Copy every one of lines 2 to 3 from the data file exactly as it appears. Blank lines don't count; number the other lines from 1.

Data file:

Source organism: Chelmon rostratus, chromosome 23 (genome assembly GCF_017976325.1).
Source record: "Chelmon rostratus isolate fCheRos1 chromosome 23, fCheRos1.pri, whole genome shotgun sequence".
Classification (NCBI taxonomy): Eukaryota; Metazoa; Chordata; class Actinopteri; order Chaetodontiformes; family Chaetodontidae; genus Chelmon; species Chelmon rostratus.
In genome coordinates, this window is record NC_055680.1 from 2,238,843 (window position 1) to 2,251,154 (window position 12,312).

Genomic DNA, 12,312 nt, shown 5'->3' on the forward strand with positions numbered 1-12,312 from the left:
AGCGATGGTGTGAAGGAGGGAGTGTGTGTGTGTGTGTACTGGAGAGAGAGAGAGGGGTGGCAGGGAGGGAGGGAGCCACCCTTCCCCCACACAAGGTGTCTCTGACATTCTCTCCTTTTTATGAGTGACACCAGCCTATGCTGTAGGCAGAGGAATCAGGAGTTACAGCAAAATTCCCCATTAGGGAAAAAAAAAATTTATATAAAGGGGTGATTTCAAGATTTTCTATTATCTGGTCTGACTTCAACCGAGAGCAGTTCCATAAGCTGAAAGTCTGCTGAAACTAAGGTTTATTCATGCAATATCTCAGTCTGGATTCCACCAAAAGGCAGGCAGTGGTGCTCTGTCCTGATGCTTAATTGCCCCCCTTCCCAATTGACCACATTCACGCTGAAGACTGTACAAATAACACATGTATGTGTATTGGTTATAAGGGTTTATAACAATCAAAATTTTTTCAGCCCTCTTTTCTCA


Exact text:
Source record: "Chelmon rostratus isolate fCheRos1 chromosome 23, fCheRos1.pri, whole genome shotgun sequence".
Classification (NCBI taxonomy): Eukaryota; Metazoa; Chordata; class Actinopteri; order Chaetodontiformes; family Chaetodontidae; genus Chelmon; species Chelmon rostratus.